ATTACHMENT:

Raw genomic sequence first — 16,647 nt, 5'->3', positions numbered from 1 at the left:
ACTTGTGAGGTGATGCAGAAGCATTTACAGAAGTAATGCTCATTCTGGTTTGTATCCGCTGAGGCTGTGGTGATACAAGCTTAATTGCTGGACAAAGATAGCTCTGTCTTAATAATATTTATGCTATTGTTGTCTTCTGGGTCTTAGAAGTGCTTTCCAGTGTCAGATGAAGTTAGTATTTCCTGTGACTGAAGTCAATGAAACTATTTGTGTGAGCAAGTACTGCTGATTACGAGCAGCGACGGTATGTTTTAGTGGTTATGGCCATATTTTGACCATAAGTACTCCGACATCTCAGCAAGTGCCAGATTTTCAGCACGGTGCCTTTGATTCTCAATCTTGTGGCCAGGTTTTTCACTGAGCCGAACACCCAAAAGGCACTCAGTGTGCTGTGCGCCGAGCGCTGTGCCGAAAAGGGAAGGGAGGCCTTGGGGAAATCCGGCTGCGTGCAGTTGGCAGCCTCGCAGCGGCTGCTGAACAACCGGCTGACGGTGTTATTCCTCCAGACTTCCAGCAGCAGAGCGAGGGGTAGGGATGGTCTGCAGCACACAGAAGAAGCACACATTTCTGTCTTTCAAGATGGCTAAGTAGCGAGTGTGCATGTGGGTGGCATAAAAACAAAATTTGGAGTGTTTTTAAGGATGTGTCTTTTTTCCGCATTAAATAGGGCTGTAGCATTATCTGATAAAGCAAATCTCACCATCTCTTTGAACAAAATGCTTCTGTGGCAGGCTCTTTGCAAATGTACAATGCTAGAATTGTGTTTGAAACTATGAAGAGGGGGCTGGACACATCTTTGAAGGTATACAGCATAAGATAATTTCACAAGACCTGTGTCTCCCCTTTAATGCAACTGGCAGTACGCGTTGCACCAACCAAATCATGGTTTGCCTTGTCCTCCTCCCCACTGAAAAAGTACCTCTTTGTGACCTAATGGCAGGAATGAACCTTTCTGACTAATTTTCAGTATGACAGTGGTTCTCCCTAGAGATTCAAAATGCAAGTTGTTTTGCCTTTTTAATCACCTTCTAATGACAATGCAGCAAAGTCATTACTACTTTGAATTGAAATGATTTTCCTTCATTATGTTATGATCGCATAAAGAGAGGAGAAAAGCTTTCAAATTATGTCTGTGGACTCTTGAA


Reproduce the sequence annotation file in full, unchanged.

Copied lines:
Raw genomic sequence first — 16,647 nt, 5'->3', positions numbered from 1 at the left:
ACTTGTGAGGTGATGCAGAAGCATTTACAGAAGTAATGCTCATTCTGGTTTGTATCCGCTGAGGCTGTGGTGATACAAGCTTAATTGCTGGACAAAGATAGCTCTGTCTTAATAATATTTATGCTATTGTTGTCTTCTGGGTCTTAGAAGTGCTTTCCAGTGTCAGATGAAGTTAGTATTTCCTGTGACTGAAGTCAATGAAACTATTTGTGTGAGCAAGTACTGCTGATTACGAGCAGCGACGGTATGTTTTAGTGGTTATGGCCATATTTTGACCATAAGTACTCCGACATCTCAGCAAGTGCCAGATTTTCAGCACGGTGCCTTTGATTCTCAATCTTGTGGCCAGGTTTTTCACTGAGCCGAACACCCAAAAGGCACTCAGTGTGCTGTGCGCCGAGCGCTGTGCCGAAAAGGGAAGGGAGGCCTTGGGGAAATCCGGCTGCGTGCAGTTGGCAGCCTCGCAGCGGCTGCTGAACAACCGGCTGACGGTGTTATTCCTCCAGACTTCCAGCAGCAGAGCGAGGGGTAGGGATGGTCTGCAGCACACAGAAGAAGCACACATTTCTGTCTTTCAAGATGGCTAAGTAGCGAGTGTGCATGTGGGTGGCATAAAAACAAAATTTGGAGTGTTTTTAAGGATGTGTCTTTTTTCCGCATTAAATAGGGCTGTAGCATTATCTGATAAAGCAAATCTCACCATCTCTTTGAACAAAATGCTTCTGTGGCAGGCTCTTTGCAAATGTACAATGCTAGAATTGTGTTTGAAACTATGAAGAGGGGGCTGGACACATCTTTGAAGGTATACAGCATAAGATAATTTCACAAGACCTGTGTCTCCCCTTTAATGCAACTGGCAGTACGCGTTGCACCAACCAAATCATGGTTTGCCTTGTCCTCCTCCCCACTGAAAAAGTACCTCTTTGTGACCTAATGGCAGGAATGAACCTTTCTGACTAATTTTCAGTATGACAGTGGTTCTCCCTAGAGATTCAAAATGCAAGTTGTTTTGCCTTTTTAATCACCTTCTAATGACAATGCAGCAAAGTCATTACTACTTTGAATTGAAATGATTTTCCTTCATTATGTTATGATCGCATAAAGAGAGGAGAAAAGCTTTCAAATTATGTCTGTGGACTCTTGAA